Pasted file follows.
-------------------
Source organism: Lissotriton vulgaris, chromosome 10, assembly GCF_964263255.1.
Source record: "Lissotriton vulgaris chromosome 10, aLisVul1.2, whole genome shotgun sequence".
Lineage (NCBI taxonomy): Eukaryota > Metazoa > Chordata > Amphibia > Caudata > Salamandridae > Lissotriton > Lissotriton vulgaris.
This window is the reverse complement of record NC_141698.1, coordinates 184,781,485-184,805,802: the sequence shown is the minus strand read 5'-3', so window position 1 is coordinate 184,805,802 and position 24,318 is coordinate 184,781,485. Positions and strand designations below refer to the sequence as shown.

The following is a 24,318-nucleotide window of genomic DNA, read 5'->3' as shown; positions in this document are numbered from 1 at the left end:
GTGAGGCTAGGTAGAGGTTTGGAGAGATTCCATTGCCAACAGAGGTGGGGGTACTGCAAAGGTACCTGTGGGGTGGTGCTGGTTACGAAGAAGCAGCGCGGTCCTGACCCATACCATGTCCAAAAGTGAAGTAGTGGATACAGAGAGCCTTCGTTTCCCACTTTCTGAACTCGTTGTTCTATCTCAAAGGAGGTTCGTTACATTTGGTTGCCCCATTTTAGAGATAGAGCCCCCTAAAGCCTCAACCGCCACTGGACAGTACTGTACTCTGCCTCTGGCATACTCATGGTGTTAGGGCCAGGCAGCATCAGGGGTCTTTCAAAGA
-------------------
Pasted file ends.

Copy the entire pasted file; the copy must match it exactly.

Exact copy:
Source organism: Lissotriton vulgaris, chromosome 10, assembly GCF_964263255.1.
Source record: "Lissotriton vulgaris chromosome 10, aLisVul1.2, whole genome shotgun sequence".
Lineage (NCBI taxonomy): Eukaryota > Metazoa > Chordata > Amphibia > Caudata > Salamandridae > Lissotriton > Lissotriton vulgaris.
This window is the reverse complement of record NC_141698.1, coordinates 184,781,485-184,805,802: the sequence shown is the minus strand read 5'-3', so window position 1 is coordinate 184,805,802 and position 24,318 is coordinate 184,781,485. Positions and strand designations below refer to the sequence as shown.

The following is a 24,318-nucleotide window of genomic DNA, read 5'->3' as shown; positions in this document are numbered from 1 at the left end:
GTGAGGCTAGGTAGAGGTTTGGAGAGATTCCATTGCCAACAGAGGTGGGGGTACTGCAAAGGTACCTGTGGGGTGGTGCTGGTTACGAAGAAGCAGCGCGGTCCTGACCCATACCATGTCCAAAAGTGAAGTAGTGGATACAGAGAGCCTTCGTTTCCCACTTTCTGAACTCGTTGTTCTATCTCAAAGGAGGTTCGTTACATTTGGTTGCCCCATTTTAGAGATAGAGCCCCCTAAAGCCTCAACCGCCACTGGACAGTACTGTACTCTGCCTCTGGCATACTCATGGTGTTAGGGCCAGGCAGCATCAGGGGTCTTTCAAAGA